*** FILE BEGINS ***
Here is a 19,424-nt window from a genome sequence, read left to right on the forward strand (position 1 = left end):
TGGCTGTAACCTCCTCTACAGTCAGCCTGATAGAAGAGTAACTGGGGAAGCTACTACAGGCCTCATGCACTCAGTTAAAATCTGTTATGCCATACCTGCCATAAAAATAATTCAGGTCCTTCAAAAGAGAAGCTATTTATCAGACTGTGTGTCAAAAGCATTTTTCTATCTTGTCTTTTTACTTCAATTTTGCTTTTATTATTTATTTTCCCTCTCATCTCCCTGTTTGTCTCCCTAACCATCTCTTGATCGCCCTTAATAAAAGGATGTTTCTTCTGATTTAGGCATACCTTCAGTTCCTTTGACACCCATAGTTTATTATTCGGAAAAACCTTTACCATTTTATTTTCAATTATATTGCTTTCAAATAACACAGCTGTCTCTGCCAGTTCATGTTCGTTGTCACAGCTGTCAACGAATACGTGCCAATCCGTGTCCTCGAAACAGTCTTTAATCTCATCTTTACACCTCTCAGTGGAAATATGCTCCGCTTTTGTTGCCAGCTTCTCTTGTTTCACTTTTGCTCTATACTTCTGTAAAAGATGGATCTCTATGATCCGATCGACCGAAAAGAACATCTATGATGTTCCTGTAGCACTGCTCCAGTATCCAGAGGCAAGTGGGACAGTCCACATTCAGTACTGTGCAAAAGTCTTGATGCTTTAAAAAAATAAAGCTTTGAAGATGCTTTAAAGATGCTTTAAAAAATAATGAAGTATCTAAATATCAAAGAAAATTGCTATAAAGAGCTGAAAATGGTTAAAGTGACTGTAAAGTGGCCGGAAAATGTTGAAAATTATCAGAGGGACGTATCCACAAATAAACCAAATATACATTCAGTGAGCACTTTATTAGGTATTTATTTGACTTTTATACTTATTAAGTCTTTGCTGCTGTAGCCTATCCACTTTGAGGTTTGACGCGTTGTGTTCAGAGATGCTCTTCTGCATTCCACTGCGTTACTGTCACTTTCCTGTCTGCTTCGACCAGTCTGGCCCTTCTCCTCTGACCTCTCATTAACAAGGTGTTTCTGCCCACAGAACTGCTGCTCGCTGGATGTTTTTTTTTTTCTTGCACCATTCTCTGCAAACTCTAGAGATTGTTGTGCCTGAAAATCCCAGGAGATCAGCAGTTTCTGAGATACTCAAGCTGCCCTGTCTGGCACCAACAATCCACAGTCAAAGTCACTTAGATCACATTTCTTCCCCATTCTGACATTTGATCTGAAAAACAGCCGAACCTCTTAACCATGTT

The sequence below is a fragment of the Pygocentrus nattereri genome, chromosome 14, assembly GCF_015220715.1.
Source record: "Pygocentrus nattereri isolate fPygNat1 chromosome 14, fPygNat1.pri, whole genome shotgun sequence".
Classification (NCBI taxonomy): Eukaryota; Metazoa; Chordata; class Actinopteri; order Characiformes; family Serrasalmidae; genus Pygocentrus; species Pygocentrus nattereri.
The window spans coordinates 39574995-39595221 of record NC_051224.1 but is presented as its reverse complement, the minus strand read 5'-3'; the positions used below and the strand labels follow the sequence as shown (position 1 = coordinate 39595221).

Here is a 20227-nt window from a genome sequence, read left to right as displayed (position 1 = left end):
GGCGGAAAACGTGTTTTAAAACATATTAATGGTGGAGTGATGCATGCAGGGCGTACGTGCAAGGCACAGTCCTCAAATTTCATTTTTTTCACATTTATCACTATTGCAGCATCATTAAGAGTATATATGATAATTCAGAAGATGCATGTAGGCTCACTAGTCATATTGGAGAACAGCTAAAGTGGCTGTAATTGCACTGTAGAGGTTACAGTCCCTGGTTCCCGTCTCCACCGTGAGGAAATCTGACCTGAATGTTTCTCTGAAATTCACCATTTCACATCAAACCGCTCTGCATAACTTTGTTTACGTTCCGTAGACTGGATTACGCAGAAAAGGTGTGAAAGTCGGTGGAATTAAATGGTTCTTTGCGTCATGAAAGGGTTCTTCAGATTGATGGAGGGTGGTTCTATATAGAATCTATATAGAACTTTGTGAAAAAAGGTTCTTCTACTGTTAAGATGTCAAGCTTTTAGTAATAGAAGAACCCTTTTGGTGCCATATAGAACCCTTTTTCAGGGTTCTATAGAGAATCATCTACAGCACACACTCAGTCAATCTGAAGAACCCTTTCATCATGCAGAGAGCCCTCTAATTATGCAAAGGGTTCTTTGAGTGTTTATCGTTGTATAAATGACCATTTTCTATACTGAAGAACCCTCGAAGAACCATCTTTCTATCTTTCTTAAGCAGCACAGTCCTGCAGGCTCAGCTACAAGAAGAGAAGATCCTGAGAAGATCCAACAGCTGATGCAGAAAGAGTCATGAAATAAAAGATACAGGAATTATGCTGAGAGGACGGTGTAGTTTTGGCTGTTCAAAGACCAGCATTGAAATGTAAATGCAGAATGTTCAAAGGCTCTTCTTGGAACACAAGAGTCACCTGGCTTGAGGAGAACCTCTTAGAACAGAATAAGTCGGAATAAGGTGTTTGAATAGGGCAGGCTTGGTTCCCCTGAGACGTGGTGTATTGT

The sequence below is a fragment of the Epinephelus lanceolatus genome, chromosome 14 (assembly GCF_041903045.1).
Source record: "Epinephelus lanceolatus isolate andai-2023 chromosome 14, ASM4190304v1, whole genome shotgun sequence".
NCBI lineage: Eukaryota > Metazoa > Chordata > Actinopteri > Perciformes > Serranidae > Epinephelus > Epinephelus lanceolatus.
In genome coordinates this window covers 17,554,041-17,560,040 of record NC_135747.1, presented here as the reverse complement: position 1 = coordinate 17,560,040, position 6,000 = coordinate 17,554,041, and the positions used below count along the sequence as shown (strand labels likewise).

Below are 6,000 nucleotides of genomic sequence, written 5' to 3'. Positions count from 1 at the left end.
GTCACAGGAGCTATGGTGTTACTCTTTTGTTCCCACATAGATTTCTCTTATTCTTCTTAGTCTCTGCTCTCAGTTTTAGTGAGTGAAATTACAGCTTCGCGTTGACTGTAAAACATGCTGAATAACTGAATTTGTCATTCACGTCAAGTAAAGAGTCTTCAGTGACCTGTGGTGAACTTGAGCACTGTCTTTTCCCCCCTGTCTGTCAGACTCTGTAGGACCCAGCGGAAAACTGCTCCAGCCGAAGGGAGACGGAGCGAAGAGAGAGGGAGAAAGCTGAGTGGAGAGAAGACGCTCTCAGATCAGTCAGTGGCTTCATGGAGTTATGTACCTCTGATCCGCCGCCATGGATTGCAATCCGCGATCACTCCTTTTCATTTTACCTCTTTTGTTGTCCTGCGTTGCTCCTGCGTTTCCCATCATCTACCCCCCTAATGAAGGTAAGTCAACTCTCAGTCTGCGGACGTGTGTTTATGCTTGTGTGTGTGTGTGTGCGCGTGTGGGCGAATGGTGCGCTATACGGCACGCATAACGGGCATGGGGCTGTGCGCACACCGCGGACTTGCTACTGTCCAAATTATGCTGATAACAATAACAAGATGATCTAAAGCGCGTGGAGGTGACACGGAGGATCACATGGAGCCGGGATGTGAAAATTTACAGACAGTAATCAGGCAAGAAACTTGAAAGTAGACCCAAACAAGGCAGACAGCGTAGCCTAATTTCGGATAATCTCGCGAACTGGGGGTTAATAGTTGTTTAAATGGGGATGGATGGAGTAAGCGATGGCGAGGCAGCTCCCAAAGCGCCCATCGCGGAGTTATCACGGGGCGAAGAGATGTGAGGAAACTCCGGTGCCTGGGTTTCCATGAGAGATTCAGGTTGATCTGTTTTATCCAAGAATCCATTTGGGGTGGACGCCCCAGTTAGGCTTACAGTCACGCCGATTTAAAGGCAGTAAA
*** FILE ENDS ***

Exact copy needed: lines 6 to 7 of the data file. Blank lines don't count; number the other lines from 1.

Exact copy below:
The window spans coordinates 39574995-39595221 of record NC_051224.1 but is presented as its reverse complement, the minus strand read 5'-3'; the positions used below and the strand labels follow the sequence as shown (position 1 = coordinate 39595221).

Here is a 20227-nt window from a genome sequence, read left to right as displayed (position 1 = left end):